If we wish to give a gift to a specific person, it should not involve a personal level, and we will do it in private with discretion, taking care not to inconvenience the rest of the staff. A single general gift for the entire representation must be given in the presence of all. The best thing would be to give it personally at the company’s facilities; the highest-ranking boss or executive; to the highest-level representative of the delegation or leader of the negotiating group with whom we have contact since they have a fairly rigid hierarchical scheme and it would be incorrect to give it to a person of lower status. It is shown to everyone, even if it is only given to the representative or spokesperson. On the other hand, it is better to ensure that we bring enough gifts to reciprocate surprise attention for our visit.

Likewise, if we need to improve the relationship with a delegation, it is allowed to give a small gift to each one, in the order in which they were presented to us. Remember that China’s precedence is very important and deserves much attention.

Gifts are given with both hands and received in the same way, as a ritual that represents an “offering.”

Although it is a custom in the West, photographs of the gifts should not be taken, not even as a souvenir. No photos are taken of the facilities (at least without asking permission). If a gift is given at a general level for the entire representation or company and you want to immortalize the moment, we can do it if the hosts grant permission.

Another recommendation, perhaps the most important, is never to give a gift of great value because it would embarrass the recipient. It always has to be of a moderate value. The reason? There is an order of reciprocity, implying that we force the other party to make the same monetary effort. Usually, an expensive gift will be considered offensive by our eastern counterparts.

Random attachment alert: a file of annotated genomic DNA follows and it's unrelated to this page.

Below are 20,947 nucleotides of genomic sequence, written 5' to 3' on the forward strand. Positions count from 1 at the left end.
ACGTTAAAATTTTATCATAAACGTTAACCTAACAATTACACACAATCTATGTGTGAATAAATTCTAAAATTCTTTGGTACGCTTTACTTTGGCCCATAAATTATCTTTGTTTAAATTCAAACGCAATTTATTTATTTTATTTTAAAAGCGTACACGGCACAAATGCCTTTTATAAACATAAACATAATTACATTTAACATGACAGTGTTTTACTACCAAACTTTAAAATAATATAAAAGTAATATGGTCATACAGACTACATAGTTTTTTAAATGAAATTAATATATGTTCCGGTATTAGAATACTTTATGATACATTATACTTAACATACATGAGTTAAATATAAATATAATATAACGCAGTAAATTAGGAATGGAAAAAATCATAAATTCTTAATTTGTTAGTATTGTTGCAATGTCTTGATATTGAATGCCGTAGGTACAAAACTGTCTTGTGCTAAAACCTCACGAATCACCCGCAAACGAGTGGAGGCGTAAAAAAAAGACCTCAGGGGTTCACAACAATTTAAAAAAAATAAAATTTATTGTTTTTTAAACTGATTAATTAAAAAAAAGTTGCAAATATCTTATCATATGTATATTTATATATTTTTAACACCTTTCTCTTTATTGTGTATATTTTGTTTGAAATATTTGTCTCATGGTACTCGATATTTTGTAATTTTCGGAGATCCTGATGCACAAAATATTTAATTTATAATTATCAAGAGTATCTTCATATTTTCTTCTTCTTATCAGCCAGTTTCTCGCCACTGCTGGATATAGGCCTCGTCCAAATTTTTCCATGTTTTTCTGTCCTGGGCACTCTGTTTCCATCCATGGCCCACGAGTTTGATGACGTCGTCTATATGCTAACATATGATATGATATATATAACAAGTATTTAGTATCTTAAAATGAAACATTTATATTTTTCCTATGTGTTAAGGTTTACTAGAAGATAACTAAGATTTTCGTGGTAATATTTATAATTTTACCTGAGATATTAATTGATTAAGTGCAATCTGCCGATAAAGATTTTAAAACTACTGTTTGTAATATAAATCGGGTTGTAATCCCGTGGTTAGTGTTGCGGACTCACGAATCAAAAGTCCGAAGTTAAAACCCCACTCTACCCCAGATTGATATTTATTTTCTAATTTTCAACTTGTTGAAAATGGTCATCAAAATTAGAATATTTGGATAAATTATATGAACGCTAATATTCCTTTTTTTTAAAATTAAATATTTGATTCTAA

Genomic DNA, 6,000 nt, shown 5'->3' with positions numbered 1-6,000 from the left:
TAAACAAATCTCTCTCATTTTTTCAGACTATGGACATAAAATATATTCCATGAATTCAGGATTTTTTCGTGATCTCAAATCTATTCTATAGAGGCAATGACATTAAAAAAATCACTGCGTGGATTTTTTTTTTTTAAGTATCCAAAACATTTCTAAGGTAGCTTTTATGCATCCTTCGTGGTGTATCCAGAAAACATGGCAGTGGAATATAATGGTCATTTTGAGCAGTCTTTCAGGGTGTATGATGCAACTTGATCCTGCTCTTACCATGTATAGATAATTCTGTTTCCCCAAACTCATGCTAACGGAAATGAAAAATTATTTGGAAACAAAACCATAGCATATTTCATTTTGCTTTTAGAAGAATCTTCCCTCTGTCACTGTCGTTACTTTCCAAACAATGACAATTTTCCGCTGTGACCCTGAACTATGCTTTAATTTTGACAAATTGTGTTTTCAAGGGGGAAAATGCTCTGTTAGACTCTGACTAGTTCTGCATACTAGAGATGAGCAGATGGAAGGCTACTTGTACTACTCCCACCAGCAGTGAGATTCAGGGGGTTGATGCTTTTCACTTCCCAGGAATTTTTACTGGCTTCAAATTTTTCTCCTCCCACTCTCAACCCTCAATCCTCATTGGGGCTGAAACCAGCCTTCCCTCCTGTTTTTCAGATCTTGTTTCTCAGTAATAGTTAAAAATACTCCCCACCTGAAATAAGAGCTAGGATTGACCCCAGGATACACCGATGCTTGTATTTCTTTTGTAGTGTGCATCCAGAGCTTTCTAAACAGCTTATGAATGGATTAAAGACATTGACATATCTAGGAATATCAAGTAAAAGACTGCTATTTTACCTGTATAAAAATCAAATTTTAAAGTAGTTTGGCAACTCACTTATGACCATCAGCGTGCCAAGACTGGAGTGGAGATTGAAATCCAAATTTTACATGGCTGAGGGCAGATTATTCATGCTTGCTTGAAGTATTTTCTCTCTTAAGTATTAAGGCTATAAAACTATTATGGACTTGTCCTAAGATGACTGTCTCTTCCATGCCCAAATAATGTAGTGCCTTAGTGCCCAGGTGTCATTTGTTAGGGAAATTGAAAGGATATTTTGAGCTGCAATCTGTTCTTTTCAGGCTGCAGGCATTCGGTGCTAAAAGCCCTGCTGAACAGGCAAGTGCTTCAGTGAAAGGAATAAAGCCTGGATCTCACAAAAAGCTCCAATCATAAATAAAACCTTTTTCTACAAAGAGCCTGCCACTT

Starting by giving away things of value is a significant misstep; Initially, small details are given away. When the negotiations have concluded and a good business relationship has been established, we can think about making some corporate gift of some value.

Another consideration: when going through customs, Chinese officials tend to carefully check all the packages that we try to introduce into the country, especially those that contain food, and they do so with considerable curiosity. If they ask: What is this? or how does this work? We must give as detailed an explanation as possible. They like these explanations.

Small objects almost never cause problems; however, objects of great value could be taken as contraband.

Likewise, wrapping the gift before arriving in China is not recommended, as we will surely have to open it at customs control. We will likely have to unwrap them to display their content. If you have to take the gifts packaged, make it an easy-to-open package. After passing the appropriate inspections, we will do the good packaging at the hotel.

And, in relation to the wrapping, it is as important as the gift. On the one hand, it shows the interest we have placed in it; on the other, the color can give the wrong message. You have to avoid black, white, or blue representing death.

The best color to wrap the gift will be red, which is the favorite and represents luck. Other colors safe from special connotations are pink and gold. If the wrapper is yellow with black letters, it also means something related to funerals and death. However, the colors may have a slightly different meaning depending on our location. With the rest of the colors, you have to be very careful because, in China, most colors have a special meaning.

One of the best options to avoid trouble is to have the gifts wrapped in a store or a hotel unit.

In addition, there are certain superstitions about numbers. A gift with the number eight (eight flowers, eight cups, eight saucers, etc.) symbolizes good luck. For them, the number 6 is the number of concords, which helps solve problems or setbacks and smooth out tense situations. In addition to 4, other prohibited numbers are 73, which means funeral, and 84, which means misfortune, prone to accidents. If you have any doubts about a number, it would be wise to ask to avoid any compromising situation.

As the Japanese (by the way, better not to talk about them, it is not uncommon for them to have a special dislike for them), the Chinese do not open gifts when they are received. Most gifts are not opened in the presence of the giver. They have a habit of opening them in private. However, many business people and executives who know Western customs could open them in our presence as a courtesy.

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Writer by Claudia STOHMANN R. de A. Communicator, speaker, writer, etiquette, and protocol expert. 

16 June 2022, Bolivia 

Category: Business Etiquette 

Reference: CS16062022BE